The 1871 census finds Margaret incarcerated at HM General Prison, Perth, giving her marital status as single and her occupation as that of a "domestic servant". Her place of birth is given as Auchterless, near Turriff.

Her picture was taken on her discharge in January 1873. The additional details provided about her (see below) show that she was just over 5 feet 2 inches tall and that she had a fair complexion and fair hair. Her address subsequent to her release is given as 17 Gardener's Lane, which was situated in one of the long, narrow lanes linking East North Street with Justice Street.

Map Reproduced by permission of the National Library of Scotland
Plan of the City of Aberdeen Corrected to 1871
Keith & Gibb, 1871 

Monday, May 11, 2020

Ann McGovern - A Well Travelled Criminal

Aberdeen City & Aberdeenshire Archives holds two volumes containing mugshots: the 'Register of Returned Convicts' for Aberdeen covering 1869-1939 contains 61 images, while a much larger album holds over 930 images taken at HM General Prison, Perth, in the early 1880s. Only two individuals appear in both - Ann McGovern being one of them. I was very familiar with her full-length photograph which appears in the first of these volumes (above) so the discovery of her mugshot in the Perth Prison album (below) had me falling off my chair in surprise, but it was unmistakably her.

The first photograph relates to a crime that Ann committed in 1868. The 'Huntly Express' of Saturday 18th April 1868 reported her trial as follows,

“Ann McGovern is not unknown to our readers, having been convicted at a Justice of the Peace Court, Huntly, on 26th August 1865, and sentenced to 30 days’ imprisonment for stealing a pair of ladies’ boots from the shop of Mr Yule, shoemaker, here. She now goes “over the water” for a theft committed in the city of Aberdeen”.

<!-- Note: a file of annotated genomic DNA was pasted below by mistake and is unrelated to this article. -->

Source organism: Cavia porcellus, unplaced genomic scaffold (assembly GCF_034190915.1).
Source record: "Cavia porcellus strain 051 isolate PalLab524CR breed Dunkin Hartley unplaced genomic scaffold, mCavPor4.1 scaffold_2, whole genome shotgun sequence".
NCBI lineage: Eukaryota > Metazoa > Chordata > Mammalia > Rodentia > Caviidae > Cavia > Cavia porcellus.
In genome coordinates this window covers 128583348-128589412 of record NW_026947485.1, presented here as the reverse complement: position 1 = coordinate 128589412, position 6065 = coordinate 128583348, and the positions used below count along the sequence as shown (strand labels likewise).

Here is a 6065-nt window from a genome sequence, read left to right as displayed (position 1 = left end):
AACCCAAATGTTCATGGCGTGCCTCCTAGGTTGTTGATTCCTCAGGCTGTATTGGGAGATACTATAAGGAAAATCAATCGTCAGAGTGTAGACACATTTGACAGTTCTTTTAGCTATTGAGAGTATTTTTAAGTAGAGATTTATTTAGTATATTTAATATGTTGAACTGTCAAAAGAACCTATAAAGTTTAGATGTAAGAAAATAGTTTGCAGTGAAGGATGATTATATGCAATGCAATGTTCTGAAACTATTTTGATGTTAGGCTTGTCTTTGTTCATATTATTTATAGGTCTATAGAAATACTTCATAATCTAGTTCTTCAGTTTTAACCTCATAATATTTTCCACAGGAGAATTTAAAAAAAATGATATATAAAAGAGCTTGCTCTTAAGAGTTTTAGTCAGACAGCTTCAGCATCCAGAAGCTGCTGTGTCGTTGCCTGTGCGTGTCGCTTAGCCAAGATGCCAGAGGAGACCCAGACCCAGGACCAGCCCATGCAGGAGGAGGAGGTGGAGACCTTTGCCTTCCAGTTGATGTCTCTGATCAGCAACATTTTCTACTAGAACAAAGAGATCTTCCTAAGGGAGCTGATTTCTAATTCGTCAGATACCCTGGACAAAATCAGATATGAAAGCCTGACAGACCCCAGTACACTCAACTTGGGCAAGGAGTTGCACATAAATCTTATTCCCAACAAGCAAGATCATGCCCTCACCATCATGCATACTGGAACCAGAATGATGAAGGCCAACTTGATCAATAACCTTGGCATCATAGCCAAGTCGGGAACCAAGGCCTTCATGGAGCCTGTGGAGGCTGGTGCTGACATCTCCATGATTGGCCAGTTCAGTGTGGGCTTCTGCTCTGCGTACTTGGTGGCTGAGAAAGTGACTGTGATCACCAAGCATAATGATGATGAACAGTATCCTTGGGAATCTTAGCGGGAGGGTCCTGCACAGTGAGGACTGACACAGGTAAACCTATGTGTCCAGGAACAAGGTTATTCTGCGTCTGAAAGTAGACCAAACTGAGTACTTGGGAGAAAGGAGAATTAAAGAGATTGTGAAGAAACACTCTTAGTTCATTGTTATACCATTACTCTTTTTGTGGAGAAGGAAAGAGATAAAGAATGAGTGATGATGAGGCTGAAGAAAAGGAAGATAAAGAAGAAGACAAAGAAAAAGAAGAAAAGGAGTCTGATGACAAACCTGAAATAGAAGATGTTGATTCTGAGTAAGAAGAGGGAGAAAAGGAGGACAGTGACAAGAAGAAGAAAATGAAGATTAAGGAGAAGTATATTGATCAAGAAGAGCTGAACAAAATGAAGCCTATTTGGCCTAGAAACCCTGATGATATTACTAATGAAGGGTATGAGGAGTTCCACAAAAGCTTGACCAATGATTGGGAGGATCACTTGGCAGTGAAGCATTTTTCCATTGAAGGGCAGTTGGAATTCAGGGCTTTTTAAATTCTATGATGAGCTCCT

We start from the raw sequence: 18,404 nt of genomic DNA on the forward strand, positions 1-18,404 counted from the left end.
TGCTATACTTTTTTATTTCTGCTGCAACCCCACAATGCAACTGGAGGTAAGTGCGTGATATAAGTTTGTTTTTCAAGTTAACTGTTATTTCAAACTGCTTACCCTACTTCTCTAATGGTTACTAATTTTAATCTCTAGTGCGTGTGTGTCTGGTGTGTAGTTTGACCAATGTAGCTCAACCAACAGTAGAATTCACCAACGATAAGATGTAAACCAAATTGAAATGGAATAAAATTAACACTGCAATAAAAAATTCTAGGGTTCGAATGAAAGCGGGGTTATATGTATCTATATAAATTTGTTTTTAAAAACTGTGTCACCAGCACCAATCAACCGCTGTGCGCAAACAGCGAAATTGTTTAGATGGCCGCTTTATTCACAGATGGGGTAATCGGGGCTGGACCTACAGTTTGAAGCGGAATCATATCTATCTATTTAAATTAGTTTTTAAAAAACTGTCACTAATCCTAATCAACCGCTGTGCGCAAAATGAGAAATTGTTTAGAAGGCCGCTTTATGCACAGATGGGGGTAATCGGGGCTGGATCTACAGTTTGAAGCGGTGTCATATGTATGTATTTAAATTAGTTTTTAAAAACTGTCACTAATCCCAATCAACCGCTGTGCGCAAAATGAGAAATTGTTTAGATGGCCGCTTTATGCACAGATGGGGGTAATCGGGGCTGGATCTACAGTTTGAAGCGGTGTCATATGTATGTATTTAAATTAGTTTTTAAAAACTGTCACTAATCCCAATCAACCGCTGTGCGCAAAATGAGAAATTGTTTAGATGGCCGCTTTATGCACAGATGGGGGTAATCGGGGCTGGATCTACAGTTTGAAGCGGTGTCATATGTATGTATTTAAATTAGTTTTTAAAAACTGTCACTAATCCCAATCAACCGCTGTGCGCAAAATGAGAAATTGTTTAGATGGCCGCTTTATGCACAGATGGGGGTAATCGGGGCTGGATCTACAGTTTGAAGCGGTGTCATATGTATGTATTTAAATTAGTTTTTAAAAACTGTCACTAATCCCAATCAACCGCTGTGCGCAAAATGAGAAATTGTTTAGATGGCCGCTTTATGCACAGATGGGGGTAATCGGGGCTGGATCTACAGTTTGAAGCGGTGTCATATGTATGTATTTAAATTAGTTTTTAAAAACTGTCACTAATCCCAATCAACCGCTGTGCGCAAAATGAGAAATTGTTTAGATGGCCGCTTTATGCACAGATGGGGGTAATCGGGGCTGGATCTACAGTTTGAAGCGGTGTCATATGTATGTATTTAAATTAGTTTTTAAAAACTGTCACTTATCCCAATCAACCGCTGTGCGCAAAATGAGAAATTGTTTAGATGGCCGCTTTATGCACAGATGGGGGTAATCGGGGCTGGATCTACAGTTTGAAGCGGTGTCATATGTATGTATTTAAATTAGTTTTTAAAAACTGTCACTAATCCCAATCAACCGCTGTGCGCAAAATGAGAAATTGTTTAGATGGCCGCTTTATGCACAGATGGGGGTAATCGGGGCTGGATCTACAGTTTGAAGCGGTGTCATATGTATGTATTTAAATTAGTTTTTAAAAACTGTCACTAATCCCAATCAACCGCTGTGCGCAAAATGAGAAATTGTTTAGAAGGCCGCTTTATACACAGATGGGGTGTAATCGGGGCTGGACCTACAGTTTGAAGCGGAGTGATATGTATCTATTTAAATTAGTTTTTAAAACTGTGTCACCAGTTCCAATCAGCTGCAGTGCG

The details that accompany Ann's image in the Register of Returned convicts for Aberdeen (see below) show that she was sentenced to seven years' penal servitude for the theft committed in the 'Granite City'.

The details also state that she was 51 on her release on Christmas Day 1872. Using these two pieces of information, I was able to find her on the 1871 census, as a prisoner at HM General Prison, Perth. The census return further reveals that her occupation was that of a "hawker's wife" suggesting that she was used to an itinerant lifestyle. 

By searching other census returns, a picture of Ann's well-travelled existence begins to emerge: in 1851 we find her at an address off the Cowgate in Edinburgh where she is listed as an unmarried "milliner and itinerant maker of women's caps". Her birthplace is given as Ireland, so she was almost certainly part of the great wave of Irish immigrants to Scotland in the wake of the Irish Potato Famine.

Come the 1861 census and we find Ann married to a John McGovern, whose occupation is given as a "scavenger". They are living at Calton, just east of the Trongate in Glasgow. As we have already discovered from the report in the Huntly Express, sometime between 1861 and 1865, Ann travels north and ends up in trouble in Huntly and then Aberdeen.

After her release on Christmas Day 1872, we know that she lived for a short period of time at the lodging house at 45 Guestrow, Aberdeen. In April 1873 however, the Register of Returned Convicts records that she was sentenced to eight years' penal servitude for theft.